2. Malcolm says

    My goodness, Ron, how nice to have you join us. I certainly remember with pleasure the many recording sessions we did together, and your consistently outstanding work.

    That line, by the way, comes from Walter Brennan, in his eponymous role as the grizzled patriarch in the old TV Western The Guns of Will Sonnett. He explains that he’s the “best shot in the west”, then diffidently adds, in his croaking drawl, “that’s no brag, jes’ fact.” You probably did hear it from me.

    Thanks for the kind words!

    Posted October 28, 2008 at 12:25 pm | Permalink
  3. chris g says

    Seeing Eddie Martinez play on a jingle for Steve Tubin made me realize that maybe I’m not such a great guitar player!

    [Hijacking this to become the Look re-union thread]

    Ron – Congrats on your kid! I’m surprised you didn’t name him after Pat Metheny? I had a daughter (3 now), moved to the west coast and am not getting around much anymore (but thinking about Iceland and NYC for Xmas). It’s good to know you’re still alive and still turning knobs. Ciao! Chris Girand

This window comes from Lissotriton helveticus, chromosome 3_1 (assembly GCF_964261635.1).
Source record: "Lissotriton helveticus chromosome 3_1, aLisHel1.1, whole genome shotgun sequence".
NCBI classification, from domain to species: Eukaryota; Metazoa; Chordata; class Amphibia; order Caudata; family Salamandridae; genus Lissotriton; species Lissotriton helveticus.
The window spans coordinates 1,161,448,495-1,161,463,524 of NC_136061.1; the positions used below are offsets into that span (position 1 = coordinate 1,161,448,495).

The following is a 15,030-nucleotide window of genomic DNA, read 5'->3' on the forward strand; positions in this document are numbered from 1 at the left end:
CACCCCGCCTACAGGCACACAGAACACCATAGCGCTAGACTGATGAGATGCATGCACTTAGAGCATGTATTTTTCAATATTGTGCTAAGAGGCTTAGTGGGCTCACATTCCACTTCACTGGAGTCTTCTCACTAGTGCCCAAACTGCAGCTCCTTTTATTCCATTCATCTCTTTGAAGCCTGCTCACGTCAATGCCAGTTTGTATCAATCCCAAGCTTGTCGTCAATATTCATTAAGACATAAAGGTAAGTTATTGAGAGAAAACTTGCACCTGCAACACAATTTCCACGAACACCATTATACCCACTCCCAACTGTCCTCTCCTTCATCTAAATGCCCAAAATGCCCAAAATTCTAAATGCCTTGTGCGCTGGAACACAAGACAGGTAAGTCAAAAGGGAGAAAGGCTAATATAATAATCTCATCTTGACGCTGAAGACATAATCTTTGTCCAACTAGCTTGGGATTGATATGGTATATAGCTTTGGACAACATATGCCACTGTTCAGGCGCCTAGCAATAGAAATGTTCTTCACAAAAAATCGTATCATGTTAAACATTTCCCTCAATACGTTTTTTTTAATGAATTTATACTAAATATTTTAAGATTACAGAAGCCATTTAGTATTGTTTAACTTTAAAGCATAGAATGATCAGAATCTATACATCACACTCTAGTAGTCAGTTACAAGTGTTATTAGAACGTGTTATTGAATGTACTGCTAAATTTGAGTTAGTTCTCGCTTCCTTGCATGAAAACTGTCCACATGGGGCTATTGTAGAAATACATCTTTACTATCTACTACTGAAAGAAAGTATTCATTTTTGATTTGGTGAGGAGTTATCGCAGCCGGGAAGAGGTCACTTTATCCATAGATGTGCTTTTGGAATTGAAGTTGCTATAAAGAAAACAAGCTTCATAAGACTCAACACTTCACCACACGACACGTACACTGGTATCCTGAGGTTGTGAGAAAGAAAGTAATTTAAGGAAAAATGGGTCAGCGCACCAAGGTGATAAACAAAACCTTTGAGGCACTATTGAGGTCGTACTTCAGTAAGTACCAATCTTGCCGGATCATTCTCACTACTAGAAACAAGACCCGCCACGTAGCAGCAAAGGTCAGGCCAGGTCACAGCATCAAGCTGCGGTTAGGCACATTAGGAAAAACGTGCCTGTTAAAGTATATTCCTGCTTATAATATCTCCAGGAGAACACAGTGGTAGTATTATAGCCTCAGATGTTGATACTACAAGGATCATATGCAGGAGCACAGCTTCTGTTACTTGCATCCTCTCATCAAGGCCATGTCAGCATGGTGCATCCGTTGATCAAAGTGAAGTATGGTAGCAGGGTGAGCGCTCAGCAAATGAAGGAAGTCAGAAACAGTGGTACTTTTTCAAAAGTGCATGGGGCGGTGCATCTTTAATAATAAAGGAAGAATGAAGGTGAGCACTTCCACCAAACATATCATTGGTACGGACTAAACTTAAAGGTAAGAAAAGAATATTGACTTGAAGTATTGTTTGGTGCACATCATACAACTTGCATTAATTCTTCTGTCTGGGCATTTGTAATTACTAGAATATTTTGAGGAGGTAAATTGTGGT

Posted October 28, 2008 at 4:18 pm | Permalink
  4. the one eyed man says

    Having been sworn to absolute secrecy , I have said not a word about the Rolling Stones recording for all of these years, and now it’s live on the Internet for all to see? Geez.

    Regarding Ginger Baker: my friend Fraser Botwright (British, can’t you tell?) was Ginger Baker’s landlord for a few years on a farm near Santa Barbara. He said that Baker always thought of himself as a jazz drummer, not a rock drummer.

    Posted October 28, 2008 at 6:00 pm | Permalink
  5. Malcolm says

    Well, Peter, I think the statute of limitations has probably expired by now…

    Posted October 28, 2008 at 6:14 pm | Permalink
  6. the one eyed man says

    I think if a monument were ever erected for me it would be called the Statue of Limitations.

    Posted October 28, 2008 at 6:21 pm | Permalink
  7. Hey Mac -this entry reminds me of our jams in Texas -just drums & blues-harp, and those good ol’ boys and gals loved us!

    Tho – I believe that the beer & Tequilla may have helped them find our NY groove –

    Posted November 3, 2008 at 12:56 pm | Permalink